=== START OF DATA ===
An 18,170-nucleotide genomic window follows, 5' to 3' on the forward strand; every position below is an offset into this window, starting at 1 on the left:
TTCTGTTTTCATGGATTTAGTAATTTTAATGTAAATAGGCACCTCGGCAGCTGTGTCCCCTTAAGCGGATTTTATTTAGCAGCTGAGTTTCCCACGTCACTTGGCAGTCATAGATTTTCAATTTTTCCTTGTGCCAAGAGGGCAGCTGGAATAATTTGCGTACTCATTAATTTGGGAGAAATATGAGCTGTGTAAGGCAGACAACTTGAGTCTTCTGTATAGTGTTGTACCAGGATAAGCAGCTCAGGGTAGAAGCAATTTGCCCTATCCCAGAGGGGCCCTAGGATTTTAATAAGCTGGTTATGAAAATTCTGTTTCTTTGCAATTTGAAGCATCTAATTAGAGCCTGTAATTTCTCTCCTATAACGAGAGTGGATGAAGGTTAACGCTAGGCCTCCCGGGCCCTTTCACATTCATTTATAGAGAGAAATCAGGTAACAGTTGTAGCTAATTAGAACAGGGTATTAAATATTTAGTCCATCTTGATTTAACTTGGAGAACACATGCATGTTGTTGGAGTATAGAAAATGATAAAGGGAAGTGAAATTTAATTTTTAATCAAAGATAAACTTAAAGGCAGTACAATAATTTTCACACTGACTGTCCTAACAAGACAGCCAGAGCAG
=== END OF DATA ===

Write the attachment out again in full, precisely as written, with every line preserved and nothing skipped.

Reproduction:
An 18,170-nucleotide genomic window follows, 5' to 3' on the forward strand; every position below is an offset into this window, starting at 1 on the left:
TTCTGTTTTCATGGATTTAGTAATTTTAATGTAAATAGGCACCTCGGCAGCTGTGTCCCCTTAAGCGGATTTTATTTAGCAGCTGAGTTTCCCACGTCACTTGGCAGTCATAGATTTTCAATTTTTCCTTGTGCCAAGAGGGCAGCTGGAATAATTTGCGTACTCATTAATTTGGGAGAAATATGAGCTGTGTAAGGCAGACAACTTGAGTCTTCTGTATAGTGTTGTACCAGGATAAGCAGCTCAGGGTAGAAGCAATTTGCCCTATCCCAGAGGGGCCCTAGGATTTTAATAAGCTGGTTATGAAAATTCTGTTTCTTTGCAATTTGAAGCATCTAATTAGAGCCTGTAATTTCTCTCCTATAACGAGAGTGGATGAAGGTTAACGCTAGGCCTCCCGGGCCCTTTCACATTCATTTATAGAGAGAAATCAGGTAACAGTTGTAGCTAATTAGAACAGGGTATTAAATATTTAGTCCATCTTGATTTAACTTGGAGAACACATGCATGTTGTTGGAGTATAGAAAATGATAAAGGGAAGTGAAATTTAATTTTTAATCAAAGATAAACTTAAAGGCAGTACAATAATTTTCACACTGACTGTCCTAACAAGACAGCCAGAGCAG